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Curr Infect Dis Rep. 2006 Jun;8(4):271-9.

New concepts in the pathophysiology of infective endocarditis.

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Department of Fundamental Microbiology, University of Lausanne, Biophore building, CH-1015 Lausanne, Switzerland.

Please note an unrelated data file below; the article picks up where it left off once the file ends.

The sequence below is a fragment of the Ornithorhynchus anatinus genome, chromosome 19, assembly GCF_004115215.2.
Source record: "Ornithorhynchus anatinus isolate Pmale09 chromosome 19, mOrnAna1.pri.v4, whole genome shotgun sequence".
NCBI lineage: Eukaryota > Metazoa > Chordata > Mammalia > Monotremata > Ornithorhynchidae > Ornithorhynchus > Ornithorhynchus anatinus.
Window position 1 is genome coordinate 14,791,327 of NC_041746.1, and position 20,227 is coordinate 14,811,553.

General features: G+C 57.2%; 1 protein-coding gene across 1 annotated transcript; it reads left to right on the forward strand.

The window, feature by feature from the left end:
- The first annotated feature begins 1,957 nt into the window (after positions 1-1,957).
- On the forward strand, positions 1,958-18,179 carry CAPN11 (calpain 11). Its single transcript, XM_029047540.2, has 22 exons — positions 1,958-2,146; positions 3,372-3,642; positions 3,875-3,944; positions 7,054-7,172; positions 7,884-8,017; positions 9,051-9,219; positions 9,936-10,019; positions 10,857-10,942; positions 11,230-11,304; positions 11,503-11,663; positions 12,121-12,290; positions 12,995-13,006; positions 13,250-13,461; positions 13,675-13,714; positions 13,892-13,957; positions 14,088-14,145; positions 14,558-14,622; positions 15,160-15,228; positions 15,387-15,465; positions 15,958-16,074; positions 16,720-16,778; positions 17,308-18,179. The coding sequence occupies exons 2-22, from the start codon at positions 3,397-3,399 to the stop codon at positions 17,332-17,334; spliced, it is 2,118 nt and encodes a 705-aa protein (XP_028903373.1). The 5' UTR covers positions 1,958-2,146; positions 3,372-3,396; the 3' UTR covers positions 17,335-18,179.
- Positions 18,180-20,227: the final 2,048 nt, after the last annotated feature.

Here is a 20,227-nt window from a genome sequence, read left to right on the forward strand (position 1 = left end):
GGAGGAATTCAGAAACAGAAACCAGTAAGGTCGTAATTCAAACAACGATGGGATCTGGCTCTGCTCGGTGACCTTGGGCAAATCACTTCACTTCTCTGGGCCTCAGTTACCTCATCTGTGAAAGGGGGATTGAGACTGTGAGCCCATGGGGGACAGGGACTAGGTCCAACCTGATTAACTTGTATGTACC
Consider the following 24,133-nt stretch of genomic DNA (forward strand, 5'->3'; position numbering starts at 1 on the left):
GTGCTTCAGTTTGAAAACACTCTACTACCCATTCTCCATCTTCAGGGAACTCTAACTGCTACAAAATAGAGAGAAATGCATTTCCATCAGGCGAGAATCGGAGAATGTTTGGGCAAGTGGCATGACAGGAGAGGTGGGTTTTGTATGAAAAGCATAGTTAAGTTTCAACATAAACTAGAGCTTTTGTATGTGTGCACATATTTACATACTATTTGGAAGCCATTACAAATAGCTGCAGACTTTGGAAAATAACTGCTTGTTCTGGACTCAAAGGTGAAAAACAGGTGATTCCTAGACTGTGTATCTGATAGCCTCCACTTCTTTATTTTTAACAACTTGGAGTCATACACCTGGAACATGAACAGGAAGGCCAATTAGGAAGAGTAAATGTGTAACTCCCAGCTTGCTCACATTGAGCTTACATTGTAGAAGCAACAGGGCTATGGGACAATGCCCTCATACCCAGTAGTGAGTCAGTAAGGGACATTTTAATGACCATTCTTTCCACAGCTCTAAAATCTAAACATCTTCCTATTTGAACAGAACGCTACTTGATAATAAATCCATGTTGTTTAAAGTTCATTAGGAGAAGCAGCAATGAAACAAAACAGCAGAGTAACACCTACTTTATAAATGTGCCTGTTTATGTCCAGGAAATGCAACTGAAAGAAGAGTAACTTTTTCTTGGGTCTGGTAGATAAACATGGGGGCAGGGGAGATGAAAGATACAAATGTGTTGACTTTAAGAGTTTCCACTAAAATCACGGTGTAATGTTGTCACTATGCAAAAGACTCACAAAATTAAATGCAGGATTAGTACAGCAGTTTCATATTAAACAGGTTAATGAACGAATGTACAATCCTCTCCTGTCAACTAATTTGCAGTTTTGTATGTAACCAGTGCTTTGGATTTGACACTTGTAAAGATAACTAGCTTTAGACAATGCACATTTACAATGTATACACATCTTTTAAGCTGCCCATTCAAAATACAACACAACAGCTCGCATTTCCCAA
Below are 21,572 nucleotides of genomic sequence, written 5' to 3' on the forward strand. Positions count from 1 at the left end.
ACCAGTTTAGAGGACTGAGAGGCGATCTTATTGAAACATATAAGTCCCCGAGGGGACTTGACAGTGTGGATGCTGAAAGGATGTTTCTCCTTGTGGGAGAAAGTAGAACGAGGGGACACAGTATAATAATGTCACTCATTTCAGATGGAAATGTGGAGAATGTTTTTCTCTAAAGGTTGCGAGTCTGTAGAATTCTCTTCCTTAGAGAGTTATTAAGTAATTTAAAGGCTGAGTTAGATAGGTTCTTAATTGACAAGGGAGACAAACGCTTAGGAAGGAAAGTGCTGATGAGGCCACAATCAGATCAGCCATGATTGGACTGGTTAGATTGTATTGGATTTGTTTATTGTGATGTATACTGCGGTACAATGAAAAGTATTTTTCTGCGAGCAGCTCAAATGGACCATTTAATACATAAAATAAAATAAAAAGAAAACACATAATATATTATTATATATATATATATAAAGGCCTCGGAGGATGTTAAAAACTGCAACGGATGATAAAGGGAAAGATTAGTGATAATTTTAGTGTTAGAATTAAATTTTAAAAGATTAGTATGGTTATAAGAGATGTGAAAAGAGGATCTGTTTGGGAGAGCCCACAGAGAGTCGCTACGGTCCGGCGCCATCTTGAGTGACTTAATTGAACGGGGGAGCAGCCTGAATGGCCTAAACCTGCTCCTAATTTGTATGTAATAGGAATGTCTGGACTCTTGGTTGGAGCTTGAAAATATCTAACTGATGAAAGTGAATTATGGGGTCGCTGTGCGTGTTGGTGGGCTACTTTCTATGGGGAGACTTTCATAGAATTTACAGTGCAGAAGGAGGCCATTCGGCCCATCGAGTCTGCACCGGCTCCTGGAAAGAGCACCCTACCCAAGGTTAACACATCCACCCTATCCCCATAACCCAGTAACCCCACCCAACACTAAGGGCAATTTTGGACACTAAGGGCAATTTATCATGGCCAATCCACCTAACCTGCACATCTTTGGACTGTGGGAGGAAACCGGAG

Endocarditis pathogens colonize valves with pre-existing sterile vegetations or valves with minimal endothelial lesions. Inflamed endothelia produce cytokines, integrins, and tissue factor, which in turn attract fibronectin, monocytes, and platelets. Bacteria attaching to such structures further activate the cascade, becoming embedded and protected from host defenses. Staphylococcus aureus also actively invade the endothelium, causing apoptosis and endothelial damage. Knowledge of this interplay identifies host factors as potential therapeutic targets. Blocking infection by modulating host factors might be opportune because host factors are conserved. In contrast, interfering with bacterial virulence factors might be more complicated because they vary among different bacteria.


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